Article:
What makes Cryptocurrency unique is that it is a digital payment system that doesn’t rely on banks to verify transactions. Crypto are coins that are stored in a “wallet.” There are two types of wallets, hot and cold.  A cold wallet is tangible and non-digital – accessible on a hard drive, USB drive or simply written on a piece of paper. A hot wallet is intangible and digital – accessible through an online exchange with a username and password. Since cold wallets are not digitally stored, they become easily lost. The New Yorker reports that in 2021, over a half a billion dollars of Bitcoin could be found in landfills across the world.  This mistake occurs most often when someone accidentally throws away their USB drive or hard drive that contains the crypto key.

Hot wallets are much harder to misplace.  As mentioned, there are multiple platforms allowing users to login through a username and password opposed to a USB drive tucked underneath your pillow. The bigger issue with hot wallets is protecting against hackers.  Just this year, one of the world’s largest crypto platforms,, reported over $30 million stolen by hackers.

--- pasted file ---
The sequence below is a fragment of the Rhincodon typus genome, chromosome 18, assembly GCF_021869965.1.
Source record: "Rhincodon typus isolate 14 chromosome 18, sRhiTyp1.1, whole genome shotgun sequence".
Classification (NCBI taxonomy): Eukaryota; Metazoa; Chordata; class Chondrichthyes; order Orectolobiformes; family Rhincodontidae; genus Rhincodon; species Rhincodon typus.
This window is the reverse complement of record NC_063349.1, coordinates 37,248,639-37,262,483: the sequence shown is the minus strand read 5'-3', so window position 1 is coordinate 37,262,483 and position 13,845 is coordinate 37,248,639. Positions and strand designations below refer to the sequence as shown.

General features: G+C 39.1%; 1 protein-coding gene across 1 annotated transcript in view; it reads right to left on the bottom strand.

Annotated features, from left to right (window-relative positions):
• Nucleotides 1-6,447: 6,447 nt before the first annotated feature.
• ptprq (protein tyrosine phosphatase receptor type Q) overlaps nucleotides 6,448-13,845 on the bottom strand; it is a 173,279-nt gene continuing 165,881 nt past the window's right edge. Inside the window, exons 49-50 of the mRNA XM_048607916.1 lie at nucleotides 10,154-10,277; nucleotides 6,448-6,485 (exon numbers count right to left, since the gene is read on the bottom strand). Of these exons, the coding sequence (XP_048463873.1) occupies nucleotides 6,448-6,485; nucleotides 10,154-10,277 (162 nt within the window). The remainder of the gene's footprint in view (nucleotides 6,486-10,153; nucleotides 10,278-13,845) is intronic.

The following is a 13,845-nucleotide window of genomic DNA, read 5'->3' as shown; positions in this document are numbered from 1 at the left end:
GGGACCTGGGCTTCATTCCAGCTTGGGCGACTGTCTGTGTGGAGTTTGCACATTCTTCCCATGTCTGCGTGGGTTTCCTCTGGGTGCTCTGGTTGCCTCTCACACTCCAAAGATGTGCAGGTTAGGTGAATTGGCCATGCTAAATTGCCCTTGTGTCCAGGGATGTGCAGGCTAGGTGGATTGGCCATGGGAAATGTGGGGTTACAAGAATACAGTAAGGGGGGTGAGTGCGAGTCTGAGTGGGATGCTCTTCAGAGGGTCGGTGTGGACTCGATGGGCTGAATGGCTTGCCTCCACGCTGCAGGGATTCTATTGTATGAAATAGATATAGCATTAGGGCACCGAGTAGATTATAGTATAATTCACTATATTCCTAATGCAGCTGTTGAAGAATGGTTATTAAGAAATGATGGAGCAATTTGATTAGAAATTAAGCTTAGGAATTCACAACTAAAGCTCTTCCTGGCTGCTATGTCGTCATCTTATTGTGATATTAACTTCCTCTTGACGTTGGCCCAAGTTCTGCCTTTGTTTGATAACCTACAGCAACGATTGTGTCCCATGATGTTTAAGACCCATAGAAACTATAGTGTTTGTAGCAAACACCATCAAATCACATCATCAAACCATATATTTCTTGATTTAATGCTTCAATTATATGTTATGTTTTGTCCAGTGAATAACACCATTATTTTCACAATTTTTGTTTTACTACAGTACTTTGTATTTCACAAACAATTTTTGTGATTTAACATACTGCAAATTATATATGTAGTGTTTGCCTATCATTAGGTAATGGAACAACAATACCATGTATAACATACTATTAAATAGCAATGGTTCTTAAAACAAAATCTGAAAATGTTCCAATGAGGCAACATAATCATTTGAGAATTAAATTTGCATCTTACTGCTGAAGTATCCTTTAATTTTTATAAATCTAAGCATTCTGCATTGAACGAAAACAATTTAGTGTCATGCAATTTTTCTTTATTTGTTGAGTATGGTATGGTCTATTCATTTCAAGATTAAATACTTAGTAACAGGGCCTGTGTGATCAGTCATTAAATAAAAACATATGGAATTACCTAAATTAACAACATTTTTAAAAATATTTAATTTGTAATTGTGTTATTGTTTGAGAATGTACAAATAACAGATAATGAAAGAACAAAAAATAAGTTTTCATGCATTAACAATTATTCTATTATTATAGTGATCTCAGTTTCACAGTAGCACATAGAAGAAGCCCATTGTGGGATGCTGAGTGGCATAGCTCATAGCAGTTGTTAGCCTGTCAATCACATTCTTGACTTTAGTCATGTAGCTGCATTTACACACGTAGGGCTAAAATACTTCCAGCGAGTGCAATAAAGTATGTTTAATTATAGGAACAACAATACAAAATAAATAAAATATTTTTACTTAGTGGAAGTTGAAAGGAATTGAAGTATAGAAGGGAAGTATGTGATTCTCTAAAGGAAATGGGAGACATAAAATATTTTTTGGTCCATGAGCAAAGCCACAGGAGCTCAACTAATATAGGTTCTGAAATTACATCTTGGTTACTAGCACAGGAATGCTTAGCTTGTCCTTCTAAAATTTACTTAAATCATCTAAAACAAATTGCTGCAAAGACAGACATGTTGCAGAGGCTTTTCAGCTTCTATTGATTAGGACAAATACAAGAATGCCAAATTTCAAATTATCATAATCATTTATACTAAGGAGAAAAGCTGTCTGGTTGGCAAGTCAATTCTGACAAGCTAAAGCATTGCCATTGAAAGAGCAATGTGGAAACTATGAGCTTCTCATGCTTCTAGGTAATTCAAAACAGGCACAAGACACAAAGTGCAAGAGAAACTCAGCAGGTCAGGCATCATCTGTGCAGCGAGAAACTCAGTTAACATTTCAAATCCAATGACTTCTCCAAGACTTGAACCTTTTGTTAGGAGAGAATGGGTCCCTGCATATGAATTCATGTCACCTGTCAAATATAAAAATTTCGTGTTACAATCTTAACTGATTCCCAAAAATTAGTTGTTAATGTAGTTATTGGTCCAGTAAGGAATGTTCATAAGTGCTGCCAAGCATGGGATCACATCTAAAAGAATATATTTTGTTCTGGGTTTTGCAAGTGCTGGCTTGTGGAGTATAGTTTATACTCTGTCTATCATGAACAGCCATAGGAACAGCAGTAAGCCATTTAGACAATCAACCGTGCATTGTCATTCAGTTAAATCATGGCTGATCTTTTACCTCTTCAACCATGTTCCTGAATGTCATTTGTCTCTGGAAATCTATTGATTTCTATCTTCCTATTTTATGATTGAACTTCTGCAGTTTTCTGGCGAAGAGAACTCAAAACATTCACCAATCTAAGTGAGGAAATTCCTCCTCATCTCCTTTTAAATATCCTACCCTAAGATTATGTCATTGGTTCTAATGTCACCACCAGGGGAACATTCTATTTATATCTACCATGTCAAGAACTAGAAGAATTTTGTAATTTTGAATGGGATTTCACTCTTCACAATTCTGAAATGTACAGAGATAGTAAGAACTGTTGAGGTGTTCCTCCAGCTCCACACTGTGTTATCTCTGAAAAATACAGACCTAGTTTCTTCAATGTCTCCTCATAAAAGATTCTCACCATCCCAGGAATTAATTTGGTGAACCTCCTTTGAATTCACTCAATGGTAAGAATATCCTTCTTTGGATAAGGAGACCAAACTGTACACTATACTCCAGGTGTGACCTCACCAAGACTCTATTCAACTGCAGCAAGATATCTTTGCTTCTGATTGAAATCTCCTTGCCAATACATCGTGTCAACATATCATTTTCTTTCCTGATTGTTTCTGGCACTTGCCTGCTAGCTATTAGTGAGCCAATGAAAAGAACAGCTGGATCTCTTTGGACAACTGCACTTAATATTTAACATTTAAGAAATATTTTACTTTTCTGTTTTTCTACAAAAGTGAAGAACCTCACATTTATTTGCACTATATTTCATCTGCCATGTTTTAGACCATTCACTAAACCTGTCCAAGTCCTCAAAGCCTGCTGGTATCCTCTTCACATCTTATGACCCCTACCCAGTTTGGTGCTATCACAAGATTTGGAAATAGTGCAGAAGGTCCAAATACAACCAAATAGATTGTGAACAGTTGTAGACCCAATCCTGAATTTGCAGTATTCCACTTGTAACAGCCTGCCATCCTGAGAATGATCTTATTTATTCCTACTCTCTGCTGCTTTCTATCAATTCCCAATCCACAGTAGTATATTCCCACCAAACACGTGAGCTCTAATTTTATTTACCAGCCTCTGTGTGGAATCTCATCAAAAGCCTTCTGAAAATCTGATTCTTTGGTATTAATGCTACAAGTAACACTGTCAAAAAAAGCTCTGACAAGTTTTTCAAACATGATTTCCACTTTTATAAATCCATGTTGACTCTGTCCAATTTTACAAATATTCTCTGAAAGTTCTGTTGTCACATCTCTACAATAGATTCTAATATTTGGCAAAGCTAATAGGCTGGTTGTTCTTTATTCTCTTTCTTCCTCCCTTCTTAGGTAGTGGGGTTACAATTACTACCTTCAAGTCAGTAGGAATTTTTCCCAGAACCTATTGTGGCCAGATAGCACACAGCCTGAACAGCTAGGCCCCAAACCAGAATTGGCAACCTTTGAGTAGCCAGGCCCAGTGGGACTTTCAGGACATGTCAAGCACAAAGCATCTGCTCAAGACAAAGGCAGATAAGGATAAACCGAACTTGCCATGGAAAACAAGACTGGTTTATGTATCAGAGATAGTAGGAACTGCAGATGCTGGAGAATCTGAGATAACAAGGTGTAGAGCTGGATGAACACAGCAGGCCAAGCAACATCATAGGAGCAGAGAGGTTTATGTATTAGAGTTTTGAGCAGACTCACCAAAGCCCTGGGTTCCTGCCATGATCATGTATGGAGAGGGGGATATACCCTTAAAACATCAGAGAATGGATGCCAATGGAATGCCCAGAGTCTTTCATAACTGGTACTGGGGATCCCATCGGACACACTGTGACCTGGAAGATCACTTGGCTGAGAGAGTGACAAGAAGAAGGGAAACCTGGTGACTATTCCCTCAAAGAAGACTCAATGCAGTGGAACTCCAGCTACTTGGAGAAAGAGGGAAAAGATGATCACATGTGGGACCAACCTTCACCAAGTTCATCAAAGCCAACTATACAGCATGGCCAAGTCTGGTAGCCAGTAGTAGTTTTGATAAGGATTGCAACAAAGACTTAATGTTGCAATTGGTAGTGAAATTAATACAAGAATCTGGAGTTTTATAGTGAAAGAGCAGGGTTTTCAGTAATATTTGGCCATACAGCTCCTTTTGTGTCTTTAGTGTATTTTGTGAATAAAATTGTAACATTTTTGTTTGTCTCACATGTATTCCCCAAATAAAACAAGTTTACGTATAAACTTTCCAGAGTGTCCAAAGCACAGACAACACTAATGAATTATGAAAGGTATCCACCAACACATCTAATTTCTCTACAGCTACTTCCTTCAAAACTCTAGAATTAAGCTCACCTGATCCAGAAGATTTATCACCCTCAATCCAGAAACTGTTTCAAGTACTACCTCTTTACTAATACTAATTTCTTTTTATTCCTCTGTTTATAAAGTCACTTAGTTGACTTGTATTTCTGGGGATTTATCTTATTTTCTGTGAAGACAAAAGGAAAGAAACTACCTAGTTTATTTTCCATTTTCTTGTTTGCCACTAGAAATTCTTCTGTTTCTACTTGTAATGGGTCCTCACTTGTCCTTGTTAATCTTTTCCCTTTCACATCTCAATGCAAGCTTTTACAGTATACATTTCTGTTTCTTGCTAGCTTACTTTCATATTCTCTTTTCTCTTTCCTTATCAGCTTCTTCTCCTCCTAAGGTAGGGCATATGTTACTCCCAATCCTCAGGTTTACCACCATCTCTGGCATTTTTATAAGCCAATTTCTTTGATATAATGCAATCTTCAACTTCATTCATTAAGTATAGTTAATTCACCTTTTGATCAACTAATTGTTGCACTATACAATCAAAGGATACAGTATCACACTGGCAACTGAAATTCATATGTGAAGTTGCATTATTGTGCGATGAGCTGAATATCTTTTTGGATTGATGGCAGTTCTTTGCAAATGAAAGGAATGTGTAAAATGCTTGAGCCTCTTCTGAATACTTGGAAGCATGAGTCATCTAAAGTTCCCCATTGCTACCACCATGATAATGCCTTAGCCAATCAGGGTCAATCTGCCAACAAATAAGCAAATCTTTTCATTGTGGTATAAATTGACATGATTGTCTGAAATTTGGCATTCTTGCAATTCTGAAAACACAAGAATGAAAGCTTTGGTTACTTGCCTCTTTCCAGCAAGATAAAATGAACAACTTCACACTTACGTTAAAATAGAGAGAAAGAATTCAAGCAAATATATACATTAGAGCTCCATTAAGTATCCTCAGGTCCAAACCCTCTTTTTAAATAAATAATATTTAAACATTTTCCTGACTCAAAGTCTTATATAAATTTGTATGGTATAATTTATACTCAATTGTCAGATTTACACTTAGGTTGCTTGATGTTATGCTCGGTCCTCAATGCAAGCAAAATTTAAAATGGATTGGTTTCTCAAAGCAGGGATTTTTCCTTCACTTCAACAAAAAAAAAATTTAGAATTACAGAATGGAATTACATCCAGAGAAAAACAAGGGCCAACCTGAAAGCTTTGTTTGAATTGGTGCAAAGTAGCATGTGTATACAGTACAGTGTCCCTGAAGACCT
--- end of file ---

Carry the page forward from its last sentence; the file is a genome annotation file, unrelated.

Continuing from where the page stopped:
Managing Crypto if you are Disabled

If you become disabled and need someone to manage your assets on your behalf, then it is imperative that you specifically authorize access to these assets. The IRS views crypto as ‘property’. As such, your financial power of attorney should define cryptocurrency as property within the document. Since crypto is unregulated, it is also possible for your trusted agent to gain access to hot wallet accounts via a username and password as an unauthorized user.

Passing Crypto to Our Loved Ones